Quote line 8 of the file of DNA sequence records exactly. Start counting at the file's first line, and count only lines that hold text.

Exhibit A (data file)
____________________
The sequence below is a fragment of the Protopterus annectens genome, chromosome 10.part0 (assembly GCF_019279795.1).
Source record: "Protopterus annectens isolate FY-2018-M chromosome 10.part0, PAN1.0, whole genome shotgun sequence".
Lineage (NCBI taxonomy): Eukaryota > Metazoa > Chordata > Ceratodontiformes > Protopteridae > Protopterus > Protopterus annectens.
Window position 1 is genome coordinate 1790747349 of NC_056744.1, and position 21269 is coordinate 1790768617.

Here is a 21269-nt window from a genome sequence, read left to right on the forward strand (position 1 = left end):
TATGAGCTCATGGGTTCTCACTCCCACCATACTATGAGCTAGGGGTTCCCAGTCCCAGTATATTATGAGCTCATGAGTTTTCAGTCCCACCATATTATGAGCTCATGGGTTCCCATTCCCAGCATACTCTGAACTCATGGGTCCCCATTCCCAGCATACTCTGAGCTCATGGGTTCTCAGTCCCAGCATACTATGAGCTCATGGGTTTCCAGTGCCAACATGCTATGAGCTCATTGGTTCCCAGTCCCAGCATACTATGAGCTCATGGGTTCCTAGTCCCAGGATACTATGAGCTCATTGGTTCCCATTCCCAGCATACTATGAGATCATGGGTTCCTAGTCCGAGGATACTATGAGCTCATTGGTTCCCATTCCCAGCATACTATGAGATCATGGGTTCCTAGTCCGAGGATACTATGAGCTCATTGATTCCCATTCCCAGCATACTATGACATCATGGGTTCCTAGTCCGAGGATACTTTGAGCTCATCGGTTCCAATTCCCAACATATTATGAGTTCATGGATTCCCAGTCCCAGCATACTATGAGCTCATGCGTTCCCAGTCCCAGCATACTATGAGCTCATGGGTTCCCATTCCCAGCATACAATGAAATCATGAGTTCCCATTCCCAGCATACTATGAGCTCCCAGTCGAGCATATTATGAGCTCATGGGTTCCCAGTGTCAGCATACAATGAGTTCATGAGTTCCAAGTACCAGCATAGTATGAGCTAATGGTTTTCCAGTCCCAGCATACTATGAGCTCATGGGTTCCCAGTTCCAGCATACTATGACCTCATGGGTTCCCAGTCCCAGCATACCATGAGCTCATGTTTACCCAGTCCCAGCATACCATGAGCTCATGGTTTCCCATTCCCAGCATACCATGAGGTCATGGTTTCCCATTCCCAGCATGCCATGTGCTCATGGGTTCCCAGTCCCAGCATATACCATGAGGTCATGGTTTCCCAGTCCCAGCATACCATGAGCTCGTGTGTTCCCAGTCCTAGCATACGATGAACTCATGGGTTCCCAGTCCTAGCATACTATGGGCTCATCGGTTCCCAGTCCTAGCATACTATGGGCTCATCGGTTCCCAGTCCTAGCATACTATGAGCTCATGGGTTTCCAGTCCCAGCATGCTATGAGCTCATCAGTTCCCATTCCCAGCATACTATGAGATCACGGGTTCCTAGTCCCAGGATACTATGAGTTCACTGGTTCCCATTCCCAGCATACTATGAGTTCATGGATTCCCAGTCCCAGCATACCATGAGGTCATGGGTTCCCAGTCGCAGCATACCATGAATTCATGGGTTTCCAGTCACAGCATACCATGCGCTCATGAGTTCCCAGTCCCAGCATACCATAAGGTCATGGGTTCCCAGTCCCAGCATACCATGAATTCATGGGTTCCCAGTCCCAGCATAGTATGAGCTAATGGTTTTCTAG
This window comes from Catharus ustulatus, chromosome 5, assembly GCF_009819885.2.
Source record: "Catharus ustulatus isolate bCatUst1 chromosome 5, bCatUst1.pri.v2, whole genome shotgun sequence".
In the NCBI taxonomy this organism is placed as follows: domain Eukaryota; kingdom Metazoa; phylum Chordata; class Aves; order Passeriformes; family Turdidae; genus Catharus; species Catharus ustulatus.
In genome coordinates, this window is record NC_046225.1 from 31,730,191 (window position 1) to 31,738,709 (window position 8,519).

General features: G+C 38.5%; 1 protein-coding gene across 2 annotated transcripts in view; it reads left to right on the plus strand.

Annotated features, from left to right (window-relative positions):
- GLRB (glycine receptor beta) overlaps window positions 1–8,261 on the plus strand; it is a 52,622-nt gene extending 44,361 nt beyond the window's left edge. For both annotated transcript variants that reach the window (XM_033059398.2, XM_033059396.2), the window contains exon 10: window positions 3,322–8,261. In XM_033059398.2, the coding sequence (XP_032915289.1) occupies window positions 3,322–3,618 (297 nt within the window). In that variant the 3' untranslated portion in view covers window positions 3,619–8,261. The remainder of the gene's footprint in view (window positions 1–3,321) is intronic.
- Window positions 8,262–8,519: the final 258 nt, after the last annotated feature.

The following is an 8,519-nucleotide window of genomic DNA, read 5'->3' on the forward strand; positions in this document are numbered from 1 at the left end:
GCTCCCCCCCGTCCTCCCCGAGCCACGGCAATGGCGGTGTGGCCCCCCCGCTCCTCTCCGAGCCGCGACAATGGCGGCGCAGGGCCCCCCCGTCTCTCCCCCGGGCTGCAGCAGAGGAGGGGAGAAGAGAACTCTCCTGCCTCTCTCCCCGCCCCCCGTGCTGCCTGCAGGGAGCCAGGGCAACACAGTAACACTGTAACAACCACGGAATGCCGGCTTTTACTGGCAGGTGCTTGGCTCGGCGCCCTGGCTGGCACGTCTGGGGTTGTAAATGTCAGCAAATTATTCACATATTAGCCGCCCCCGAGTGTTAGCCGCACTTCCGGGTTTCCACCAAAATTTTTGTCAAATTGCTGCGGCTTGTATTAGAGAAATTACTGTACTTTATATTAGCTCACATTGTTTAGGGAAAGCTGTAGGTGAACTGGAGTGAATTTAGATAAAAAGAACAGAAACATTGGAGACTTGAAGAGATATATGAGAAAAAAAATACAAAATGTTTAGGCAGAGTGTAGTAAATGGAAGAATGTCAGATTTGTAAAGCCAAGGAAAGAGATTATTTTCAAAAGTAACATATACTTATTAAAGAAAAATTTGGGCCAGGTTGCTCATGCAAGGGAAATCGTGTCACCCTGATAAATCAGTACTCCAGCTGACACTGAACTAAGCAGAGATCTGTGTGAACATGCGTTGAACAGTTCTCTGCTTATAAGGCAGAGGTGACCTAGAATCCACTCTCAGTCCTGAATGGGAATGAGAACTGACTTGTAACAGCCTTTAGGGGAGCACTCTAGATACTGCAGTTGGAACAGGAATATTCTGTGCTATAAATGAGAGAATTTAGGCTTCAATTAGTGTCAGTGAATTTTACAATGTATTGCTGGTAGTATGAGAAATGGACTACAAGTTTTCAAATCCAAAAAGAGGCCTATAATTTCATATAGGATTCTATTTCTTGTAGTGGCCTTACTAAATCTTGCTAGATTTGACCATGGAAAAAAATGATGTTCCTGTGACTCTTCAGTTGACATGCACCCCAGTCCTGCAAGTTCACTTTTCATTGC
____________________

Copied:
Source record: "Catharus ustulatus isolate bCatUst1 chromosome 5, bCatUst1.pri.v2, whole genome shotgun sequence".